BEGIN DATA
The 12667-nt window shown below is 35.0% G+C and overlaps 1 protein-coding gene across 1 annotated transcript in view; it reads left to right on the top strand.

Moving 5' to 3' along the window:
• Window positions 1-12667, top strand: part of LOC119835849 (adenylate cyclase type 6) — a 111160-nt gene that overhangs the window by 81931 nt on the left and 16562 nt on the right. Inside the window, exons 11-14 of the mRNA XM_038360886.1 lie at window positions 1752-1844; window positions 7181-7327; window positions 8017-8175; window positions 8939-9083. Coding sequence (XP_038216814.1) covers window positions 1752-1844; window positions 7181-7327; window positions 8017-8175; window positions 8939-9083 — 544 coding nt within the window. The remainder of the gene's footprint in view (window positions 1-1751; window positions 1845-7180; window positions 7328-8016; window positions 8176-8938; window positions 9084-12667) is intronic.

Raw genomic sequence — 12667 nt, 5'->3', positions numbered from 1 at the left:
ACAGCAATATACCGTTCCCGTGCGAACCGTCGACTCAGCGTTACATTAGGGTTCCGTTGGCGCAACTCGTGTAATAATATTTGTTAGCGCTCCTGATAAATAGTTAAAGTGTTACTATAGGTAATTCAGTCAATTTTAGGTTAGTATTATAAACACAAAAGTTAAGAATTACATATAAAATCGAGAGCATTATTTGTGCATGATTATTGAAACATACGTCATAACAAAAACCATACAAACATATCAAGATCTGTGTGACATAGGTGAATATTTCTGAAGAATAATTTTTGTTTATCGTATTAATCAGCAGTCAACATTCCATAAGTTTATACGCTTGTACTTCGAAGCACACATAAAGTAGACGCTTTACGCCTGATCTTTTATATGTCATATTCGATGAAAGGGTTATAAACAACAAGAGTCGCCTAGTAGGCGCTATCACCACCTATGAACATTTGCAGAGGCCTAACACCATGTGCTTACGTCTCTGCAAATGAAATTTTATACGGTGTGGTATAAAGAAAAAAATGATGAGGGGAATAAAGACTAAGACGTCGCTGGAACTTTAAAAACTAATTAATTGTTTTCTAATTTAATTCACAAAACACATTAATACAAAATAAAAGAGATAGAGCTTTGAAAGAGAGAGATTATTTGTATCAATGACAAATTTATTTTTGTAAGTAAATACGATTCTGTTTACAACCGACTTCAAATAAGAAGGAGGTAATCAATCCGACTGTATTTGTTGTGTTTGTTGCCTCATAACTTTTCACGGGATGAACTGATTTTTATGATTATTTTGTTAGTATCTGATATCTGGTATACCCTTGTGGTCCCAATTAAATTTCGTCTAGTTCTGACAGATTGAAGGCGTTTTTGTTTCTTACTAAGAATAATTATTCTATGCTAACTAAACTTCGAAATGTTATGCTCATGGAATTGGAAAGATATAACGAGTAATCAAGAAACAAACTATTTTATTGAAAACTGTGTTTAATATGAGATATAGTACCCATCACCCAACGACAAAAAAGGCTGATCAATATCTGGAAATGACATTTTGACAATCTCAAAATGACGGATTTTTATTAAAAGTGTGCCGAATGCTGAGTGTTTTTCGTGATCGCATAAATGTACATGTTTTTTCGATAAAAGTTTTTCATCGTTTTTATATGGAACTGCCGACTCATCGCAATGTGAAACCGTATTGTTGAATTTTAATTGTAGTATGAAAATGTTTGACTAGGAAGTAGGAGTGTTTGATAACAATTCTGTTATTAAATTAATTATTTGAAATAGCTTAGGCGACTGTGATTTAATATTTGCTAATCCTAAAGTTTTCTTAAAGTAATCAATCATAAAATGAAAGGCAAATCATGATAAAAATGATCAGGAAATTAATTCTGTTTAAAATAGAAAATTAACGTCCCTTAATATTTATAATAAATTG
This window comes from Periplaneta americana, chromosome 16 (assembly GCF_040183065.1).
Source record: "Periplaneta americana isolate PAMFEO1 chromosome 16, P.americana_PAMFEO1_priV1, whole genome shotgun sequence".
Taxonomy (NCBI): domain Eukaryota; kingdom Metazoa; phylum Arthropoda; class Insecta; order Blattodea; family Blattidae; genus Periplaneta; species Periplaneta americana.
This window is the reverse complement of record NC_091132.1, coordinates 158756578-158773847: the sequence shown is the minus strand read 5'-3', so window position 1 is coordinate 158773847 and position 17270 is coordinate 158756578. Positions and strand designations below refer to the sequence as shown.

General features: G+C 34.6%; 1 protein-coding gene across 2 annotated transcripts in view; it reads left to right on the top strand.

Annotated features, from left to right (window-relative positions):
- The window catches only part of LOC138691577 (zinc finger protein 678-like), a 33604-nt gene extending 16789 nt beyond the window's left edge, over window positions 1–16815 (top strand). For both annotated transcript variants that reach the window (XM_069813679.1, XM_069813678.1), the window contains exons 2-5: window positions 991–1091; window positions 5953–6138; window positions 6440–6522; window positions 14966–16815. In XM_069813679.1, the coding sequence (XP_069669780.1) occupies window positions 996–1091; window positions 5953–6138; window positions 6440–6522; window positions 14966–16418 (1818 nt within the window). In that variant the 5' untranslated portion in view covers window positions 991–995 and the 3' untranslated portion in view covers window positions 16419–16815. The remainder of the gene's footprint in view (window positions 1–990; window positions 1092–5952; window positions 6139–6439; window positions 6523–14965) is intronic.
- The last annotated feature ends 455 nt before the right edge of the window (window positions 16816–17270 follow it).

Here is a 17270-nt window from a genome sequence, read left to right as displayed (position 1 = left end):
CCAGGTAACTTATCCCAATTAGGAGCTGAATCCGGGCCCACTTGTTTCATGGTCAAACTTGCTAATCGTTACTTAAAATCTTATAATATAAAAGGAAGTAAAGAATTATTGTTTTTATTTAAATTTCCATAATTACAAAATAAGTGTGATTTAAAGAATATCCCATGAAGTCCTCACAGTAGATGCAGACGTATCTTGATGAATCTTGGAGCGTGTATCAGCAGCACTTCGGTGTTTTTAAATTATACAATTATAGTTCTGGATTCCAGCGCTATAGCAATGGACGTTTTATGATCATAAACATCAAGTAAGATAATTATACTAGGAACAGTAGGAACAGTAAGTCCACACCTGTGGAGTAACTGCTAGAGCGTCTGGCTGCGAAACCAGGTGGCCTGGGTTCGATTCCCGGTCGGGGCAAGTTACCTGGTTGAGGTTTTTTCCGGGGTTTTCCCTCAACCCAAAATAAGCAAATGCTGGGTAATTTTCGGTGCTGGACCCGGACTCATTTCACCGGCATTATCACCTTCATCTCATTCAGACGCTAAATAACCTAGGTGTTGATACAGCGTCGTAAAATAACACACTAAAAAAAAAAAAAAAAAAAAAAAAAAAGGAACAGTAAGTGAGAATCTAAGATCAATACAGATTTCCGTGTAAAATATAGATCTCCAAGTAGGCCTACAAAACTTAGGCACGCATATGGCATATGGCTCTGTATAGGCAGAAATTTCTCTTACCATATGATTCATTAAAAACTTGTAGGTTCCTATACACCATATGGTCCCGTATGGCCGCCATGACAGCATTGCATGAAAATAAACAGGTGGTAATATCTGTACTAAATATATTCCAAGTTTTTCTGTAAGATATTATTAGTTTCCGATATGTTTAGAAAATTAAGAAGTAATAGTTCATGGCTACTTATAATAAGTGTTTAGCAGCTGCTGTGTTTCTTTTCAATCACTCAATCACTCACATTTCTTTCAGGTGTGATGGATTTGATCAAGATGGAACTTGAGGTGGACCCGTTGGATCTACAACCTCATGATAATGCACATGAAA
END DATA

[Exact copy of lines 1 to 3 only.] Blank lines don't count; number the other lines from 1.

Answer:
The 12667-nt window shown below is 35.0% G+C and overlaps 1 protein-coding gene across 1 annotated transcript in view; it reads left to right on the top strand.

Moving 5' to 3' along the window:
• Window positions 1-12667, top strand: part of LOC119835849 (adenylate cyclase type 6) — a 111160-nt gene that overhangs the window by 81931 nt on the left and 16562 nt on the right. Inside the window, exons 11-14 of the mRNA XM_038360886.1 lie at window positions 1752-1844; window positions 7181-7327; window positions 8017-8175; window positions 8939-9083. Coding sequence (XP_038216814.1) covers window positions 1752-1844; window positions 7181-7327; window positions 8017-8175; window positions 8939-9083 — 544 coding nt within the window. The remainder of the gene's footprint in view (window positions 1-1751; window positions 1845-7180; window positions 7328-8016; window positions 8176-8938; window positions 9084-12667) is intronic.